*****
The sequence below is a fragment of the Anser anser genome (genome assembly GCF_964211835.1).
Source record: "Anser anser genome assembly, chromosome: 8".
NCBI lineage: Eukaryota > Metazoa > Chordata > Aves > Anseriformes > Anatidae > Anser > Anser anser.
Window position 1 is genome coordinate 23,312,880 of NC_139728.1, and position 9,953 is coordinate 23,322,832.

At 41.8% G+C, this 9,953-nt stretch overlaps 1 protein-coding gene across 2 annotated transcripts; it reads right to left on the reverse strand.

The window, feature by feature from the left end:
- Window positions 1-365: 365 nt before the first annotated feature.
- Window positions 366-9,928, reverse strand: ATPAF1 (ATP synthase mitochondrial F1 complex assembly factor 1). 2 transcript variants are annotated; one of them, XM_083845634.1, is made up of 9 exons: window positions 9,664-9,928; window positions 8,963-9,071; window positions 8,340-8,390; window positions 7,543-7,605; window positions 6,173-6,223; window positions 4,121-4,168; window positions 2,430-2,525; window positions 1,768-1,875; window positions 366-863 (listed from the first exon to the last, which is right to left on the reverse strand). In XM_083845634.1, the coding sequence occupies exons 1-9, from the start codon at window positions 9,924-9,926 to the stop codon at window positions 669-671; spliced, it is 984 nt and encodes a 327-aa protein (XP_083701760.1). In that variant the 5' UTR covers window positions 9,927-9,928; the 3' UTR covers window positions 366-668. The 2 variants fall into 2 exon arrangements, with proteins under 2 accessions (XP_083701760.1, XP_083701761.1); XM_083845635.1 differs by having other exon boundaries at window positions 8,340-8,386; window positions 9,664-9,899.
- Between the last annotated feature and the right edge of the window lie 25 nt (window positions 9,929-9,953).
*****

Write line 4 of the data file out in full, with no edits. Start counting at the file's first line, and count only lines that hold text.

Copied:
Window position 1 is genome coordinate 23,312,880 of NC_139728.1, and position 9,953 is coordinate 23,322,832.